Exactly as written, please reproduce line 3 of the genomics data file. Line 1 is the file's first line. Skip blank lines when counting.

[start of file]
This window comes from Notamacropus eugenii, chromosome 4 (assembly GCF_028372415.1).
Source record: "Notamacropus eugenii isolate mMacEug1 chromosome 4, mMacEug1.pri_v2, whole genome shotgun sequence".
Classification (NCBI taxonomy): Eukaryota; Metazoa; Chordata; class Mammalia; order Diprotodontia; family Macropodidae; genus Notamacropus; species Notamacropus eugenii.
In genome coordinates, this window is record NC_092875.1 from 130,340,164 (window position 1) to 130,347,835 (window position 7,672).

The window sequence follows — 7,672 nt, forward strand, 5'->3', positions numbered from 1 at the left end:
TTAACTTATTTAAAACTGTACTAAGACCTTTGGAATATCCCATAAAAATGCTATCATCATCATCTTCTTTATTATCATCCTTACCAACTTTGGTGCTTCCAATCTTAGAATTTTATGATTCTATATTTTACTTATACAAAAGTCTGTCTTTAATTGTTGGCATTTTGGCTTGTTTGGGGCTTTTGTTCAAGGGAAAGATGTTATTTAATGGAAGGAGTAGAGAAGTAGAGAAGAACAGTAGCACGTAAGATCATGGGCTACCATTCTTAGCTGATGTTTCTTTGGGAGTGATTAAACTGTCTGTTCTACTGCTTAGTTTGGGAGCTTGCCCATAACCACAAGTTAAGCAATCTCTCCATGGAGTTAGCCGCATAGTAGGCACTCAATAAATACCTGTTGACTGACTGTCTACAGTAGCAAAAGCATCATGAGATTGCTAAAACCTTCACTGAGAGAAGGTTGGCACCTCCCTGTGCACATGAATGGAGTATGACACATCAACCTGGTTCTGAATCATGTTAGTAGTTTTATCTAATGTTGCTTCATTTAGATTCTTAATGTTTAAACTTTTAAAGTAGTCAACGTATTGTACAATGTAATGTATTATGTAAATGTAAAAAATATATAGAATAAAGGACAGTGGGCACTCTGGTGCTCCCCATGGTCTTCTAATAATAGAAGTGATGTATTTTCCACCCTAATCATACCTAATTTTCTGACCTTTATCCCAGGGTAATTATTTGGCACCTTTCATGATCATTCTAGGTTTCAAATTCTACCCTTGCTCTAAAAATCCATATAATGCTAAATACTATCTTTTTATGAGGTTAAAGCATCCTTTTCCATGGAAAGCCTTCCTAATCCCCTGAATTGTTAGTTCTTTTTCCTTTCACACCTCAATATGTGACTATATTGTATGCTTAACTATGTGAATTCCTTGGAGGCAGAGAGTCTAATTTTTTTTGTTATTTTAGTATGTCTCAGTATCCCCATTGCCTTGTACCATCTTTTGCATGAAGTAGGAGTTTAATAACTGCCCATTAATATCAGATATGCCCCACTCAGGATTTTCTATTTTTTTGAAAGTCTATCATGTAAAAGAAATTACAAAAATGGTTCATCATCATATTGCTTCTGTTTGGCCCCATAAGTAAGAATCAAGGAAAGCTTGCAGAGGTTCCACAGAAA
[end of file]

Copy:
Classification (NCBI taxonomy): Eukaryota; Metazoa; Chordata; class Mammalia; order Diprotodontia; family Macropodidae; genus Notamacropus; species Notamacropus eugenii.